Home > Origin (Robert Langdon #5)(9)

Origin (Robert Langdon #5)(9)
Author: Dan Brown

I bury my head … I bury your head … I bury you.

“Mr. Langdon?” the voice in his head chimed. “Can you hear me? Is your headset working?”

Langdon was jolted from his thoughts. “I’m sorry—what? Hello?”

“Yes, hello,” the voice replied. “I believe we’ve already said our greetings? I’m just checking to see if you can hear me?”

“I … I’m sorry,” Langdon stammered, spinning away from the exhibit and looking out across the atrium. “I thought you were a recording! I didn’t realize I had a real person on the line.” Langdon pictured a cubicle farm manned by an army of curators armed with headsets and museum catalogs.

“No problem, sir. I’ll be your personal guide for the evening. Your headset has a microphone in it as well. This program is intended as an interactive experience in which you and I can have a dialogue about art.”

Langdon could now see that other guests were also speaking into their headsets. Even those who had come as couples appeared to have separated a bit, exchanging bemused looks as they carried on private conversations with their personal docents.

“Every guest here has a private guide?”

“Yes, sir. Tonight we are individually touring three hundred and eighteen guests.”

“That’s incredible.”

“Well, as you know, Edmond Kirsch is an avid fan of art and technology. He designed this system specifically for museums, in hopes of replacing group tours, which he despises. This way, every visitor can enjoy a private tour, move at his own pace, ask the question he might be embarrassed to ask in a group situation. It is really much more intimate and immersive.”

“Not to sound old-fashioned, but why not just walk each of us around in person?”

“Logistics,” the man replied. “Adding personal docents to a museum event would literally double the number of people on the floor and necessarily cut in half the number of possible visitors. Moreover, the cacophony of all the docents lecturing simultaneously would be distracting. The idea here is to make discussion a seamless experience. One of the objectives of art, Mr. Kirsch always says, is to promote dialogue.”

“I entirely agree,” Langdon replied, “and that’s why people often visit museums with a date or a friend. These headsets might be considered a bit antisocial.”

“Well,” the Brit replied, “if you come with a date or friends, you can assign all the headsets to a single docent and enjoy a group discussion. The software is really quite advanced.”

“You seem to have an answer for everything.”

“That is, in fact, my job.” The guide gave an embarrassed laugh and abruptly shifted gears. “Now, Professor, if you move across the atrium toward the windows, you’ll see the museum’s largest painting.”

As Langdon began walking across the atrium, he passed an attractive thirtysomething couple wearing matching white baseball caps. Emblazoned on the front of both caps, rather than a corporate logo, was a surprising symbol.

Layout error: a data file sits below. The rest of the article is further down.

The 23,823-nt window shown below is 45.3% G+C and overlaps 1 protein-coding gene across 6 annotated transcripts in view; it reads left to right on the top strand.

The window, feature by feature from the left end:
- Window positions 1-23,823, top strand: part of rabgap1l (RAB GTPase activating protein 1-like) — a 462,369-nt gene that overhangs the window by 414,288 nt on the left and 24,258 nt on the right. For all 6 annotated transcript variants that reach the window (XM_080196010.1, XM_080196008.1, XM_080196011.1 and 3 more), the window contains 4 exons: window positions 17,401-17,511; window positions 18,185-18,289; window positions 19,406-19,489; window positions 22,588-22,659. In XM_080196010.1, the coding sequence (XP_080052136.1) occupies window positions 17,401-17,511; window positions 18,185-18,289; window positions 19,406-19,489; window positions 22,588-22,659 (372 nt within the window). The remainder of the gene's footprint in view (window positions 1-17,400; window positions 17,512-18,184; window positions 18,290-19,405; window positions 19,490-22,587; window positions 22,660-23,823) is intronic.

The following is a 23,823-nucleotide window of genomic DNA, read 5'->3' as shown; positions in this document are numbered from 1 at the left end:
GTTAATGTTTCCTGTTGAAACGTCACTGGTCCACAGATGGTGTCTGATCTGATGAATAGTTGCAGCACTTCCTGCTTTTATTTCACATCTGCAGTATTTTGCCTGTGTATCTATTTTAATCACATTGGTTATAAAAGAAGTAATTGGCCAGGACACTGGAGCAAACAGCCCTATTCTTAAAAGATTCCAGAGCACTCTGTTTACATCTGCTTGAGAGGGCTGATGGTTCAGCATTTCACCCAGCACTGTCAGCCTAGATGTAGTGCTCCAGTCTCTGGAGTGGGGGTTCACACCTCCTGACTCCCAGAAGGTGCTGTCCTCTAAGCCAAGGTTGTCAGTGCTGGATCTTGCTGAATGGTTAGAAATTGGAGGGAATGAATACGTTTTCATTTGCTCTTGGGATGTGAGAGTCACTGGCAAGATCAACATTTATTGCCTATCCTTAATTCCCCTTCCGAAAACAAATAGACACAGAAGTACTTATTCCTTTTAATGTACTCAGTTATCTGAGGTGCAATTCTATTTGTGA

It was an icon Langdon knew well, and yet he had never seen it on a cap. In recent years, this highly stylized letter A had become the universal symbol for one of the planet’s fastest-growing and increasingly vocal demographics—atheists—who had begun speaking out more forcefully every day against what they considered the dangers of religious belief.

Atheists now have their own baseball caps?

As he surveyed the congregation of tech-savvy geniuses mingling around him, Langdon reminded himself that many of these young analytical minds were probably very antireligious, just like Edmond. Tonight’s audience was not exactly the “home crowd” for a professor of religious symbology.




Update: ConspiracyNet’s “Top 10 Media Stories of the Day” can be viewed by clicking here. Also, we have a brand-new story just now breaking!


Tech titans have flooded Bilbao, Spain, this evening to attend a VIP event hosted by futurist Edmond Kirsch at the Guggenheim Museum. Security is extremely tight, and guests have not been told the purpose of the event, but ConspiracyNet has received a tip from an inside source suggesting that Edmond Kirsch will be speaking shortly and is planning to surprise his guests with a major scientific announcement. ConspiracyNet will continue to monitor this story and deliver news as we receive it.


THE LARGEST SYNAGOGUE in Europe is located in Budapest on Dohány Street. Built in the Moorish style with massive twin spires, the shrine has seats for more than three thousand worshippers—with downstairs pews for the men and balcony benches for the women.

Outside in the garden, in a mass burial pit, are interred the bodies of hundreds of Hungarian Jews who died during the horrors of the Nazi occupation. The site is marked by a Tree of Life—a metal sculpture depicting a weeping willow whose leaves are each inscribed with the name of a victim. When a breeze blows, the metal leaves rattle against one another, clattering with an eerie echo above the hallowed ground.

For more than three decades, the spiritual leader of the Great Synagogue had been the eminent Talmudic scholar and Kabbalist—Rabbi Yehuda Köves—who, despite his advancing years and poor health, remained an active member of the Jewish community both in Hungary and around the world.

As the sun set across the Danube, Rabbi Köves exited the synagogue. He made his way past the boutiques and mysterious “ruin bars” of Dohány Street en route to his home on Marcius 15 Square, a stone’s throw from Elisabeth Bridge, which linked the ancient cities of Buda and Pest, which were formally united in 1873.

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